Lund University 1666
The city of Lund has been a centre of culture and higher education for almost a thousand years. The first institution of higher education in Scandinavia, a Franciscan monastery, was formed in the early fifteenth century and is considered to be the predecessor of Lund University. At that time the southern province of Skåne still belonged to Denmark, but it came under Swedish rule following a war with Denmark that ended with the Treaty of Roskilde in 1658. Skåne's new masters worked hard to turn the reluctant population into Swedes and Lund University was found in 1666 to help to accomplish this goal. Originally four faculties were established: Law, Medicine, Theology and Philosophy.
The Faculty of Medicine appointed two professors, Erasmus Sack and Johan Jacob Döbelius. Döbelius was the driving force behind the first teaching clinic in Lund, which Eberhard, Professor of Practical Medicine, converted into the first university hospital in 1768. This hospital continued to evolve into today's modern Skåne University Hospital in Lund.
Hedda Andersson, the first female medical student, enrolled at the Faculty in 1880. She was also the first female student at Lund University. It was tough for women at first – during the remainder of the 1880s only seven other women followed in her footsteps. Gertrud Gussander was the first woman to be awarded a PhD in medicine after presenting her thesis in surgery in 1912. In 1965 Dora Jacobson became the Faculty's first female professor. Dora Jacobson emigrated from Berlin when she was prohibited from working as a doctor in Germany because of the "Aryan clause". She worked at the Department of Physiology in Lund and made breakthrough discoveries in endocrinology.
The Faculty is Growing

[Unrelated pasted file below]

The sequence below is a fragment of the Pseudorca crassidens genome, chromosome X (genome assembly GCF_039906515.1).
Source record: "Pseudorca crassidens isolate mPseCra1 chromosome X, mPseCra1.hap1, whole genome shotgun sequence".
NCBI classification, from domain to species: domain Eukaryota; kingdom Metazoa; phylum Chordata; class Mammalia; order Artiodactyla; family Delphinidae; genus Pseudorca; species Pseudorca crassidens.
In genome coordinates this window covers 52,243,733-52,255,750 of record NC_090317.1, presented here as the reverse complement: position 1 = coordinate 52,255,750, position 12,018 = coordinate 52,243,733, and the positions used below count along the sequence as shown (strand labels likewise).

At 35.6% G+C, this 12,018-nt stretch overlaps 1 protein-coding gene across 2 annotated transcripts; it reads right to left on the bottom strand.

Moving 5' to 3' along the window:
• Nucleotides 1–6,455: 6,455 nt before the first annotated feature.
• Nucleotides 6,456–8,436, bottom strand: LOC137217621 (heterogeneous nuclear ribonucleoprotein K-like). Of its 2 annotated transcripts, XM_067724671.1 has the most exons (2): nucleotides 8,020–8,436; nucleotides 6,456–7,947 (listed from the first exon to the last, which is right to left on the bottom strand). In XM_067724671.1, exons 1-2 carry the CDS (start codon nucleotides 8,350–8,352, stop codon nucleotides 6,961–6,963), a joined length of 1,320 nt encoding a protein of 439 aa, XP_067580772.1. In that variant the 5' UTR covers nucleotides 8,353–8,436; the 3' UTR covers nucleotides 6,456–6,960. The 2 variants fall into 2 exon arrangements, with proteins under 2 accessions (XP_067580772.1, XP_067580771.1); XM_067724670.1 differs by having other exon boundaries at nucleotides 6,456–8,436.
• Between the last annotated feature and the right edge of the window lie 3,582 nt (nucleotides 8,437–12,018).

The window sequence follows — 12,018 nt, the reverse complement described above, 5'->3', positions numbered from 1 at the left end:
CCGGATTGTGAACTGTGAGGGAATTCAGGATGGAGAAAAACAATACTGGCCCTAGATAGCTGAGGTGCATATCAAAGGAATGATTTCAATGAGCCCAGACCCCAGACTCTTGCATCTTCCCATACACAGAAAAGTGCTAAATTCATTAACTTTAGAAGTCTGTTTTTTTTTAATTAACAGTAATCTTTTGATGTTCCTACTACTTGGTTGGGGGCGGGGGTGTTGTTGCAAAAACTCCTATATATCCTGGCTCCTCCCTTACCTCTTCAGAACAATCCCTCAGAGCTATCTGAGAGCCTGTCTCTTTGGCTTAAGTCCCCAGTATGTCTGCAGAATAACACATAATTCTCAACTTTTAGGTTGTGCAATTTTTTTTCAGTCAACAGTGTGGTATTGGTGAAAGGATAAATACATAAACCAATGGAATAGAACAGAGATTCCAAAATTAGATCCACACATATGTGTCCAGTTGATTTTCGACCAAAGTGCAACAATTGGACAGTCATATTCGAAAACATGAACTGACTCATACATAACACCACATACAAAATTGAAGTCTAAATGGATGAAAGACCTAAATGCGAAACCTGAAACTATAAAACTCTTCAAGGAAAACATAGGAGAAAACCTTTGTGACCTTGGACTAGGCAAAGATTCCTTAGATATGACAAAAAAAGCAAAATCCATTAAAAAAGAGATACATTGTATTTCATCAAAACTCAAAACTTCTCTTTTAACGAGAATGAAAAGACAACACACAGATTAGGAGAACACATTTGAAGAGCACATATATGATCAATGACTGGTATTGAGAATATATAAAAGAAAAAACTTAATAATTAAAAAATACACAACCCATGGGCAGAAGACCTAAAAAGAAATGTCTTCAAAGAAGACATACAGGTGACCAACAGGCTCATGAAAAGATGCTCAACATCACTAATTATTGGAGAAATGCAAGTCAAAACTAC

In 1948 the Faculty of Medicine incorporated the hospital in Malmö, which has gradually grown and evolved into today's fully equipped and internationally recognized teaching and research hospital. A Clinical Research Center (CRC) has been built on the hospital campus in Malmö. The Biomedical center (BMC), which lies adjacent to Skåne University Hospital in Lund, was inaugurated in 2001. Lund University is adjacent to Ideon, Lund's science park for biotechnology and pharmaceutical companies. Together with science parks in Malmö and Copenhagen, Ideon forms the highly respected Medicon Valley.
Three Strong Research Fields
Over the years the Faculty has achieved international acclaim mainly within three fields of research. The first is neurobiology – the Faculty's flagship. Key breakthroughs in the early 1960s laid the foundation for research in the fields of neurochemistry, neurophysiology and neurohistochemistry. Each of these fields has its own prominent figure: Bengt Falck, David Ingvar and Bo Siesjö. Bengt Falck and Nils-Åke Hillarp developed a method to show the presence of important neurotransmitters in neurons. Their work was published in 1962 and became one of the most cited articles in medicine and the physical sciences. David Ingvar also made a breakthrough in neurobiology by linking brain function with blood flow measurements to different parts of the brain. Bo Siesjö was responsible for the third contribution, which made it possible to study more closely the brain's metabolism in various circumstances.
Ultrasound and epidemiology are other cutting edge fields. When cardiologist Inge Edler and physicist Hellmut Hertz took the first films of an ultrasound echo from the interior of the heart in 1952, they laid the foundation for a diagnostic technique that has long been in clinical use at hospitals all over the world. Neurosurgeon Lars Leksell and obstetrician Alf Sjövall quickly realised the potential of the ultrasound for their respective disciplines. Epidemiology became an area of strength in part because of the classic studies initiated in 1947 by psychiatrist Erik Essen-Möller and three colleagues, who tracked the incidence of different personality types and psychiatric diseases in the population in the rural community of Dalby, outside Lund.
The Faculty of Medicine's research has also resulted in several industrial products. The artificial kidney, discovered by Nils Alwall and developed by Gambro is one such product and radiologist Torsten Almén's development of the non-ionic contrast media and collaboration with the company Nycomed is another.